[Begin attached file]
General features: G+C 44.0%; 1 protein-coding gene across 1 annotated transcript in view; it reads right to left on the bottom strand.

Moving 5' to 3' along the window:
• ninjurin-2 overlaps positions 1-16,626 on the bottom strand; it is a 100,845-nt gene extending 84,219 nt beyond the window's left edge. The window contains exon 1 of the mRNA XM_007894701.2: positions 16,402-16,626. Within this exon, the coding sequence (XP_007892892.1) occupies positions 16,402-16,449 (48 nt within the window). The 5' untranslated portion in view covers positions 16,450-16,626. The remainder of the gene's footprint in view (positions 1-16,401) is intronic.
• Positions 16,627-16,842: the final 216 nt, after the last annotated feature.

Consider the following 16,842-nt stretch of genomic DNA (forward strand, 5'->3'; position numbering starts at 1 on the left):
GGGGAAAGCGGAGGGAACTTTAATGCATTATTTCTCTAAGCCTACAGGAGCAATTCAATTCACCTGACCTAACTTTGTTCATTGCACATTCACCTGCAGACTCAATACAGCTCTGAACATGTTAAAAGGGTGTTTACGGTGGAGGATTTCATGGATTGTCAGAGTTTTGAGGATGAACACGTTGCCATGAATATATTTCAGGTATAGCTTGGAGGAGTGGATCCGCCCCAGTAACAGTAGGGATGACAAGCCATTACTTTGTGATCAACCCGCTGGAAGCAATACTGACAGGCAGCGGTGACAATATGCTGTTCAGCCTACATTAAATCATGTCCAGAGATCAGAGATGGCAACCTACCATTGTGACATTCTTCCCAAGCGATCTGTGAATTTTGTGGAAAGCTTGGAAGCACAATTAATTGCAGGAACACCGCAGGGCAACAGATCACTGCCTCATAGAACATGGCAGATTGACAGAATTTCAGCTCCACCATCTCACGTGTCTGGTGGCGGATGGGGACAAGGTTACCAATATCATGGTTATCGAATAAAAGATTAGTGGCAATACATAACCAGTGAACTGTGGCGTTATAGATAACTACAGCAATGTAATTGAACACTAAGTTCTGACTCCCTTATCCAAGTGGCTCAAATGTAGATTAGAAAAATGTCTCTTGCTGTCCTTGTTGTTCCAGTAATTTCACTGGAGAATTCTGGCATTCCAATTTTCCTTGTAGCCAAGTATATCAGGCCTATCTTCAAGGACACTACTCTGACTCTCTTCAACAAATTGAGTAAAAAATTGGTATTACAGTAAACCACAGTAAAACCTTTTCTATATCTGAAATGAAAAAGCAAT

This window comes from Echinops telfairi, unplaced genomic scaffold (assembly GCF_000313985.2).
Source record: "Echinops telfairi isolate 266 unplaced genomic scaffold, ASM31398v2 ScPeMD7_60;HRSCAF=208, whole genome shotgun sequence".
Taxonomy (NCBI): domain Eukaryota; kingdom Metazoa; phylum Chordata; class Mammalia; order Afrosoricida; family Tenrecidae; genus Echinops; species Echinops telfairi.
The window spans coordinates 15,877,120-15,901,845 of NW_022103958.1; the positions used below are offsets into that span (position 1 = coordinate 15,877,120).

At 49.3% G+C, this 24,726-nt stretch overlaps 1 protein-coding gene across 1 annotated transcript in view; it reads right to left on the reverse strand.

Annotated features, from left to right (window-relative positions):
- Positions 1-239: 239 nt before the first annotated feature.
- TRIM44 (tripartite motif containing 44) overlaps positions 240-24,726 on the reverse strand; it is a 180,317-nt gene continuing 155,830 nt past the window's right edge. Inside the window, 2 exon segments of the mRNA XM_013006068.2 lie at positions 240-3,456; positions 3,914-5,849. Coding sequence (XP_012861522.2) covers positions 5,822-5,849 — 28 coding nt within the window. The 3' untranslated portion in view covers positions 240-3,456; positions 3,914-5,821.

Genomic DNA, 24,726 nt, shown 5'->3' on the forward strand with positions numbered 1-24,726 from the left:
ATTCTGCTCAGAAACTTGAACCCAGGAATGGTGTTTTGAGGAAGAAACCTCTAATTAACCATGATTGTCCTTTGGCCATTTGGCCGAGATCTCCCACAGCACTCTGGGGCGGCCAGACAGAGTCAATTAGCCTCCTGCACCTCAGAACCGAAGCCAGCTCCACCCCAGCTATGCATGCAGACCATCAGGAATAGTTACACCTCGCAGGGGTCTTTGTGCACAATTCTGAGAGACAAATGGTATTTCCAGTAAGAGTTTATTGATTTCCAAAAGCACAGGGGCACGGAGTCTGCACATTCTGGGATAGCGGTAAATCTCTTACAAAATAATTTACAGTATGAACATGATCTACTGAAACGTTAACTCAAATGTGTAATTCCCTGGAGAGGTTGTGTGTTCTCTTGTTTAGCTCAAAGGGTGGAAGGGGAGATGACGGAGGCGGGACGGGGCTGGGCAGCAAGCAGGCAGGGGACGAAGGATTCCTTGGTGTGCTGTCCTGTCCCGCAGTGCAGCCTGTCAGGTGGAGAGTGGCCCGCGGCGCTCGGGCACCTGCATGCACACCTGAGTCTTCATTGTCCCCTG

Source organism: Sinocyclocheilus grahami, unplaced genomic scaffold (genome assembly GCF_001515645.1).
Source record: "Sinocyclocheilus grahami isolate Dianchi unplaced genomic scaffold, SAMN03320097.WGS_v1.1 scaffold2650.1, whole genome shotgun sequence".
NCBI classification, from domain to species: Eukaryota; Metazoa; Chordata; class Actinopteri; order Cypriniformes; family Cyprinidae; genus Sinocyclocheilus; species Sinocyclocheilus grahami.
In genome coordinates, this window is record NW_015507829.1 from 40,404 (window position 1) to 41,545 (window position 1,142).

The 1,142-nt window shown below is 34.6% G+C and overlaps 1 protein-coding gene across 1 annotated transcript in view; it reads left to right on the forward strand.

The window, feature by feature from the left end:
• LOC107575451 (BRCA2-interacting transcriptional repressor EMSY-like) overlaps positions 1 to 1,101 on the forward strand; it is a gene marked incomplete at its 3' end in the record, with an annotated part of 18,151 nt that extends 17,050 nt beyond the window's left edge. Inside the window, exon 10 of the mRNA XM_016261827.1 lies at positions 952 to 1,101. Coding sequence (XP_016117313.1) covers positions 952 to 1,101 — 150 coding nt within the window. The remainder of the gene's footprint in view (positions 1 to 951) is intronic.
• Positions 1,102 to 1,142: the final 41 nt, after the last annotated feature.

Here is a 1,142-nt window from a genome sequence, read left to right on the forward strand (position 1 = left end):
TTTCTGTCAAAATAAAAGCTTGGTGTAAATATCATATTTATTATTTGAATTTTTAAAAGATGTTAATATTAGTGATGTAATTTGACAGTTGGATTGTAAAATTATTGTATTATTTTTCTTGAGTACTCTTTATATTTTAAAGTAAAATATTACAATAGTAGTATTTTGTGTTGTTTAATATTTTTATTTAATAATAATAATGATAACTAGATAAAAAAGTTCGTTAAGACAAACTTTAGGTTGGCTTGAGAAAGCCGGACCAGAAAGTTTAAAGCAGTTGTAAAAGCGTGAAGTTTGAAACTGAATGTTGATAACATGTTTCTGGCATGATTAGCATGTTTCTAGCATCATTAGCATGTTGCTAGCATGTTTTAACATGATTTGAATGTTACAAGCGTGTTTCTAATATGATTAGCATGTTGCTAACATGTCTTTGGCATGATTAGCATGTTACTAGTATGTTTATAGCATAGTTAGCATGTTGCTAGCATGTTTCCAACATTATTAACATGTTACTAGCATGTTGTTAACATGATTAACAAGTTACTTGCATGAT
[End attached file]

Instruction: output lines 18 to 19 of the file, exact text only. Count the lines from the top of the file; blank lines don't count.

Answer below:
Source record: "Sinocyclocheilus grahami isolate Dianchi unplaced genomic scaffold, SAMN03320097.WGS_v1.1 scaffold2650.1, whole genome shotgun sequence".
NCBI classification, from domain to species: Eukaryota; Metazoa; Chordata; class Actinopteri; order Cypriniformes; family Cyprinidae; genus Sinocyclocheilus; species Sinocyclocheilus grahami.